When Jesus saw his mother and the disciple whom he loved standing beside her, he said to IMG_0657his mother, “Woman, Here is your son.” Then he said to the disciple,”Here is your mother.”

How to be with another person is a question that stirs throughout John’s gospel. Always in John there is the language of abiding, most especially talk of who abides with and in God.

But tonight, in John’s Passion narrative, it’s all-too-evident that abiding isn’t always a comfort. Being with another person is difficult. Sometimes the greater comfort is running away, or can seem to be. Peter has run off after denying he had anything to do with Jesus. And Pilate, resisting it all, wants nothing to do with anyone, and so hands Jesus over to be crucified.

Fear and pride and resistance to others – these things often find us on the run.

But something strange happens in this story. Right there, in the terror of the moment, a handful of friends stand beside Jesus on the cross, among them Mary his mother and the beloved disciple. And seeing this gathering of friends still with him, Jesus arranges an adoption of sorts, giving his mother to the disciple, and the disciple to his mother.

Tradition names the mother of Jesus the Standing Mother. Notably, though, she does not stand alone. Others stand with her. And impossibly from the cross, her son is also with her. We return to this truth tonight in the shadow of another standing mother: Our Lady of Paris, Notre Dame Cathedral. She stands in a place of ruin yet already so many friends have come alongside her, as if by holy adoption they might stand with her.

Early on, Christians came to talk of the Church as a lady: a mother who held in her wide embrace broken souls who needed to be with God and with each other. It’s what church is, what religion is, really: in the scheme of things, a handful people who need to be with God and with each other.

Tonight Mother Church gives us a place to kneel and pray and remember and sing. Most of all, she gives us a place to stand before the cross as if with Mary and the beloved disciple, standing with Jesus.

Writing about the cross, the Rev. Dr. Samuel Wells has this to say, “Isn’t it time we realize the story is from beginning to end about with?  God began the story out of a longing to be our companion. [And] billions of years of  . . . cosmological wonders weren’t enough. God wanted to be with one [who] could respond, befriend, comprehend.

“For sure, that entailed being on the receiving end of betrayal, denial, weakness, flight. But all the more God felt compelled to be with us in person, to be among and alongside and together and amidst. And the cross shows us how deeply we resist God being with us, yet how willing God is at any cost to be with us regardless.”[1]

God wanted to be with us, and on the cross, he is. He suffers the worst we can do in the weakest weakness we can be. We do not have a high priest who is unable to sympathize with our weaknesses. We have instead one who is willing to stay with us, to be one of us, even when we are unable to stay with him.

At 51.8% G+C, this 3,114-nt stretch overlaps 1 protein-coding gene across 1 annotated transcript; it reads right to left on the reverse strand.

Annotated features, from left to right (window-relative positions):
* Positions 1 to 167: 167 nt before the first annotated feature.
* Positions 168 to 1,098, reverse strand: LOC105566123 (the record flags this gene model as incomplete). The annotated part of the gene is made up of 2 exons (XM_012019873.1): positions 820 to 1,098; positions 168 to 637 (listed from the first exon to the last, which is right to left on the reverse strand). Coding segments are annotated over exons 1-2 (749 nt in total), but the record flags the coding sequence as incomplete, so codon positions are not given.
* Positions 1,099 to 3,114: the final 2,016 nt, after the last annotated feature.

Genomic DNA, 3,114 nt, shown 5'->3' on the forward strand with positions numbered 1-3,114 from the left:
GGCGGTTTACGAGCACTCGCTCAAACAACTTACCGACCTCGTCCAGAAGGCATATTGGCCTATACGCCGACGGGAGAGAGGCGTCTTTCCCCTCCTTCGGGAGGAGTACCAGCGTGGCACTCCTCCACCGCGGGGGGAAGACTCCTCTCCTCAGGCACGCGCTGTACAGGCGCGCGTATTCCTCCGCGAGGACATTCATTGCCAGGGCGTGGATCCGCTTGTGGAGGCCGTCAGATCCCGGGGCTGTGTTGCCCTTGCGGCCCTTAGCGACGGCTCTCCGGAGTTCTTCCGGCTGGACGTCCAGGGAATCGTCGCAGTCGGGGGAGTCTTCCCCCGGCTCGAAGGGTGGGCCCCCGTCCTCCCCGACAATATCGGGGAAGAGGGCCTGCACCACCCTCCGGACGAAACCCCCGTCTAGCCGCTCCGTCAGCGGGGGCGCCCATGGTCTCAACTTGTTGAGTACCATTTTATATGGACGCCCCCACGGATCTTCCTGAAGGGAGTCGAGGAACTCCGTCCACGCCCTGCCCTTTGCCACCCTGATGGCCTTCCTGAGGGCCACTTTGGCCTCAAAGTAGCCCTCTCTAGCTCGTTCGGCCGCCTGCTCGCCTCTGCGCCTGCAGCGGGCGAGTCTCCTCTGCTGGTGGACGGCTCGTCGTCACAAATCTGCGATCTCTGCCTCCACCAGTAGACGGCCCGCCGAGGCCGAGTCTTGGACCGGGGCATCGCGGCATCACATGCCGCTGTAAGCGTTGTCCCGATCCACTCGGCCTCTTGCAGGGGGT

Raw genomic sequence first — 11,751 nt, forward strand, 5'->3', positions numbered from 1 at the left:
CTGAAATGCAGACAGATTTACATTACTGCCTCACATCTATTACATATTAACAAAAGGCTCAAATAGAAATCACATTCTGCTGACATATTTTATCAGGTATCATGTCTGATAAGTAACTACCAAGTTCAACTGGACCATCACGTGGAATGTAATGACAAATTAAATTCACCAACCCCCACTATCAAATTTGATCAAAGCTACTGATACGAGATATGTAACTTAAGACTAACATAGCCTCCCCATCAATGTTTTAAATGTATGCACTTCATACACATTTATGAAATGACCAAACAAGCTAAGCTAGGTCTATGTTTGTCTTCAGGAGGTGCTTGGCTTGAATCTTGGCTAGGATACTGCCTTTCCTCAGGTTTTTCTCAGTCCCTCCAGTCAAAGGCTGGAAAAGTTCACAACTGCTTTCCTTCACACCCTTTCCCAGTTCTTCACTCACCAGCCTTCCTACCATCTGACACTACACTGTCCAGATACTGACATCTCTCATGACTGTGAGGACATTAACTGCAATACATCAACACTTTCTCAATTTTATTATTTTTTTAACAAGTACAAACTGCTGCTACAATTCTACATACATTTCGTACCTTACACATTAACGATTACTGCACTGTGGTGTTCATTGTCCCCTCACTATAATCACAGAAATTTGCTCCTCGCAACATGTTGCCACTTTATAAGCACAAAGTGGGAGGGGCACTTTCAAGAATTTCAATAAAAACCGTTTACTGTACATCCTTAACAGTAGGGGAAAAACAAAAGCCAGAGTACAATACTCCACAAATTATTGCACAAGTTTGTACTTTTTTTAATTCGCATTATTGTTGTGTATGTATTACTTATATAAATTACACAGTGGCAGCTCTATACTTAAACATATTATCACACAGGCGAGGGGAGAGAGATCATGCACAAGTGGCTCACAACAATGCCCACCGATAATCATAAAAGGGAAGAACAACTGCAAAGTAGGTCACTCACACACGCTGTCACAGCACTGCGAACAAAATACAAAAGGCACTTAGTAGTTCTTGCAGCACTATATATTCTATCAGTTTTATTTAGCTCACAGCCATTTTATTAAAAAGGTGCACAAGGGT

This tells us our witness is really about withness. Absent being with God and with each other, our witness to Christ cannot stand.

You see that long-ago adoption story wasn’t for that hour only or for those two only. It was for now. For you, for me, for everyone this night. We are with Christ and we are with each other. And in that withness, each of us has a little something the rest of us need.

I close with an illustration of how withness is the only saving posture there is. It’s from a story by the great Wendell Berry about a man named Andy Catlett who lost a hand to a harvesting machine at the age of forty. Andy’s a proud man, a farmer who can’t make a go of things without two hands, so his friends try to help. But Andy resists them. He wants to do it all by himself.

In Berry’s words, Andy “drove them away, defended the hardened carapace of his self, for fear that they would break in and find him there, hurt and terribly, terribly in need – of them.” Eventually, though, darkness overtakes his pride, and Andy receives a dream. In it, he sees his community – his friends and his family, the living and the dead – “struggling through time to belong together, all gathered together into a presence that was greater than itself.  [And] within the abundance of [that vision],” Andy “saw that he was small, almost nothing, almost lost.” [2]

And it’s then Andy becomes “small” enough – weak enough –  to belong to his friends.

His best friend is a man named Danny. Over time the one-handed man and his two-handed friend learn how to work together. In Danny’s words, “Between us, we’ve got three hands. Everybody needs at least three. Nobody ever needed more.”[3]

Good Friday is after the same thing: it’s here to tell us who we are, and what we’re made for. From the cross, our Lord calls us to the holy withness of his life and love. There, on the cross, we find him and also find our selves terribly, terribly in need of him and of each other: terribly, terribly in need of love.

Love is a costly withness. It asks us to surrender our pride, our fear, our resistance to being with others. Love costs us. But God in Christ will not have us any other way but with him and with each other.


[1]Samuel Wells, Hanging by a Thread: The Questions of the Cross, (New York: Church Publishing, 2016), 54.

[2]Wendell Berry, Dismemberment, (The Threepenny Review: Summer 2015), 16-17.


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